BEIJING — Twenty-two coal miners were rescued today from their flooded pit in northeastern China after being trapped underground for a week.

State broadcaster CCTV showed the men being brought slowly to the surface, with all apparently in good condition.

Hopes for the miners were revived Sunday after noises were detected through a 920-foot pipe that was drilled to allow fresh air into the illegal mine near the city of Qitaihe.

Twenty-six miners were trapped Aug. 23 when workers broke through into an adjacent flooded pit.

The official Xinhua News Agency said three miners were rescued Saturday and that one body has been recovered.

The mine had been ordered shut in 2007 but was reopened without permission on Aug. 16, Xinhua said, citing the provincial bureau of occupational safety.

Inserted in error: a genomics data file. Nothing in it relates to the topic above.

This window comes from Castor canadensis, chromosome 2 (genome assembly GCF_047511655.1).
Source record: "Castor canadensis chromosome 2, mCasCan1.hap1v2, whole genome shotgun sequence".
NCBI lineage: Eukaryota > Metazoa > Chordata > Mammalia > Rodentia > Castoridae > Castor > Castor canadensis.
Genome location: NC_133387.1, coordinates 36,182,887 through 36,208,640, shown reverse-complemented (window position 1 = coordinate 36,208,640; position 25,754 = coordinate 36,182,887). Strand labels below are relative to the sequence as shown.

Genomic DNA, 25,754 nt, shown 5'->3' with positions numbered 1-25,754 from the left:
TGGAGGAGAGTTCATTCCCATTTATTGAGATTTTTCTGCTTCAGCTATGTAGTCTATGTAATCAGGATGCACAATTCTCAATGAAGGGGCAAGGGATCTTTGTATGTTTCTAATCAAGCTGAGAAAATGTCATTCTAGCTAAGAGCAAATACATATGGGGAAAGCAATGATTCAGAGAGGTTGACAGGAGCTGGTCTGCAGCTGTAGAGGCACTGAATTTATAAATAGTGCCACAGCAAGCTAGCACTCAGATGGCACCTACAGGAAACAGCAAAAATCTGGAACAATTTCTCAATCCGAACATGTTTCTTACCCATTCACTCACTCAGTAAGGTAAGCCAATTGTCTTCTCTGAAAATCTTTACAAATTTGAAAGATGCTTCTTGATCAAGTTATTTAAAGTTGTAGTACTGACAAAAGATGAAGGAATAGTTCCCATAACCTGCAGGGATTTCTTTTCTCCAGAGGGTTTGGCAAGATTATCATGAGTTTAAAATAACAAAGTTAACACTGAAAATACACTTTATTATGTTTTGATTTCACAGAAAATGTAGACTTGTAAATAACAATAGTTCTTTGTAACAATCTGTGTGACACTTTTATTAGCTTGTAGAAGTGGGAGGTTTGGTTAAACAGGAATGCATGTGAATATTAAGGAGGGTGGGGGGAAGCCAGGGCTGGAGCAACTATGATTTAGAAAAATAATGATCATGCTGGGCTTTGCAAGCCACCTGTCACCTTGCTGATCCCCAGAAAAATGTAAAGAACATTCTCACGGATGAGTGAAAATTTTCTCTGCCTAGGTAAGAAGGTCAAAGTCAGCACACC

China’s mines are notoriously deadly, although safety improvements have cut annual fatalities by about one-third from a high of 6,995 in 2002. That improvement has come despite a tripling in the output of coal used to generate most of China’s electrical power.

Technological advances, better training and the closing of the most dangerous, small-scale mining operations have raised the success rate of rescue operations, even after several days.

In April 2010, 115 miners were pulled from a flooded mine in the northern province of Shanxi after more than a week underground.